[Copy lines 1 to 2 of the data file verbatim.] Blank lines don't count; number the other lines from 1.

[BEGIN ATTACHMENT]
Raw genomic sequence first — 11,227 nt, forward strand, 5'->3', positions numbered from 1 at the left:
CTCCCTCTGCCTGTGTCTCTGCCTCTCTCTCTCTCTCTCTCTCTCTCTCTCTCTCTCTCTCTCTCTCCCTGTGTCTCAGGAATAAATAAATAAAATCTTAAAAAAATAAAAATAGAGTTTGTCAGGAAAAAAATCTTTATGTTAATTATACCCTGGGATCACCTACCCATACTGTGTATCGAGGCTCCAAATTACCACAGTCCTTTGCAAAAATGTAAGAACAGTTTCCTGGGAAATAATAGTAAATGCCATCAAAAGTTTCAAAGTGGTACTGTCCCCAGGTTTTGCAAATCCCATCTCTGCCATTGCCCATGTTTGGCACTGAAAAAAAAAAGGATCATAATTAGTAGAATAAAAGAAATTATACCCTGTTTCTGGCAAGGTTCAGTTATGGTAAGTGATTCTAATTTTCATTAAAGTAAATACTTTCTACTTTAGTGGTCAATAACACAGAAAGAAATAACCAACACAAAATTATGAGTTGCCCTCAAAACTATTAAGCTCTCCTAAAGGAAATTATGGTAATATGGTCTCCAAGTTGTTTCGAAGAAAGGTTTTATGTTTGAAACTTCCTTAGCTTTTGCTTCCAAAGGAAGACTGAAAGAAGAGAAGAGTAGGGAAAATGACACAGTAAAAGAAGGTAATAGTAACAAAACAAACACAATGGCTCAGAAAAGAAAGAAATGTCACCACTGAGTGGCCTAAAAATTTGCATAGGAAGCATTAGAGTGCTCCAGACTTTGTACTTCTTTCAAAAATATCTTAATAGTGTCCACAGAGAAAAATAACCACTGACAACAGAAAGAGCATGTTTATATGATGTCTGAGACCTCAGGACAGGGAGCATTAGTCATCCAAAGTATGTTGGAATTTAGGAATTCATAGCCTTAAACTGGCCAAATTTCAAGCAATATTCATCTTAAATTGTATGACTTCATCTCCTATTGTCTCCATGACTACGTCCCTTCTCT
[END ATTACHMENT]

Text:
Raw genomic sequence first — 11,227 nt, forward strand, 5'->3', positions numbered from 1 at the left:
CTCCCTCTGCCTGTGTCTCTGCCTCTCTCTCTCTCTCTCTCTCTCTCTCTCTCTCTCTCTCTCTCTCCCTGTGTCTCAGGAATAAATAAATAAAATCTTAAAAAAATAAAAATAGAGTTTGTCAGGAAAAAAATCTTTATGTTAATTATACCCTGGGATCACCTACCCATACTGTGTATCGAGGCTCCAAATTACCACAGTCCTTTGCAAAAATGTAAGAACAGTTTCCTGGGAAATAATAGTAAATGCCATCAAAAGTTTCAAAGTGGTACTGTCCCCAGGTTTTGCAAATCCCATCTCTGCCATTGCCCATGTTTGGCACTGAAAAAAAAAAGGATCATAATTAGTAGAATAAAAGAAATTATACCCTGTTTCTGGCAAGGTTCAGTTATGGTAAGTGATTCTAATTTTCATTAAAGTAAATACTTTCTACTTTAGTGGTCAATAACACAGAAAGAAATAACCAACACAAAATTATGAGTTGCCCTCAAAACTATTAAGCTCTCCTAAAGGAAATTATGGTAATATGGTCTCCAAGTTGTTTCGAAGAAAGGTTTTATGTTTGAAACTTCCTTAGCTTTTGCTTCCAAAGGAAGACTGAAAGAAGAGAAGAGTAGGGAAAATGACACAGTAAAAGAAGGTAATAGTAACAAAACAAACACAATGGCTCAGAAAAGAAAGAAATGTCACCACTGAGTGGCCTAAAAATTTGCATAGGAAGCATTAGAGTGCTCCAGACTTTGTACTTCTTTCAAAAATATCTTAATAGTGTCCACAGAGAAAAATAACCACTGACAACAGAAAGAGCATGTTTATATGATGTCTGAGACCTCAGGACAGGGAGCATTAGTCATCCAAAGTATGTTGGAATTTAGGAATTCATAGCCTTAAACTGGCCAAATTTCAAGCAATATTCATCTTAAATTGTATGACTTCATCTCCTATTGTCTCCATGACTACGTCCCTTCTCT